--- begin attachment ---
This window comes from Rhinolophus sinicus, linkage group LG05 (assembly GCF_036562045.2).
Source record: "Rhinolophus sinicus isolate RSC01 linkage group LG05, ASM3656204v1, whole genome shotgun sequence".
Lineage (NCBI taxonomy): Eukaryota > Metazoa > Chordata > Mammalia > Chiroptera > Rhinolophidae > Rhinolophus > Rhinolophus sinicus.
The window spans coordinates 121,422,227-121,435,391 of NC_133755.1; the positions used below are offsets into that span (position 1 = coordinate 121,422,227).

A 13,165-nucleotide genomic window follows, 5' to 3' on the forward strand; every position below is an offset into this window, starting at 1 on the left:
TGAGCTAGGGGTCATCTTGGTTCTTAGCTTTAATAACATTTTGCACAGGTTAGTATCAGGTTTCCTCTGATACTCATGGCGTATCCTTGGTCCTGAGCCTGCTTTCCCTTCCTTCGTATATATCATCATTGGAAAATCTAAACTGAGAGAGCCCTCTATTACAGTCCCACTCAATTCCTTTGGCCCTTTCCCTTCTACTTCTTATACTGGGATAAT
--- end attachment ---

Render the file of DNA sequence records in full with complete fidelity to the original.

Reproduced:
This window comes from Rhinolophus sinicus, linkage group LG05 (assembly GCF_036562045.2).
Source record: "Rhinolophus sinicus isolate RSC01 linkage group LG05, ASM3656204v1, whole genome shotgun sequence".
Lineage (NCBI taxonomy): Eukaryota > Metazoa > Chordata > Mammalia > Chiroptera > Rhinolophidae > Rhinolophus > Rhinolophus sinicus.
The window spans coordinates 121,422,227-121,435,391 of NC_133755.1; the positions used below are offsets into that span (position 1 = coordinate 121,422,227).

A 13,165-nucleotide genomic window follows, 5' to 3' on the forward strand; every position below is an offset into this window, starting at 1 on the left:
TGAGCTAGGGGTCATCTTGGTTCTTAGCTTTAATAACATTTTGCACAGGTTAGTATCAGGTTTCCTCTGATACTCATGGCGTATCCTTGGTCCTGAGCCTGCTTTCCCTTCCTTCGTATATATCATCATTGGAAAATCTAAACTGAGAGAGCCCTCTATTACAGTCCCACTCAATTCCTTTGGCCCTTTCCCTTCTACTTCTTATACTGGGATAAT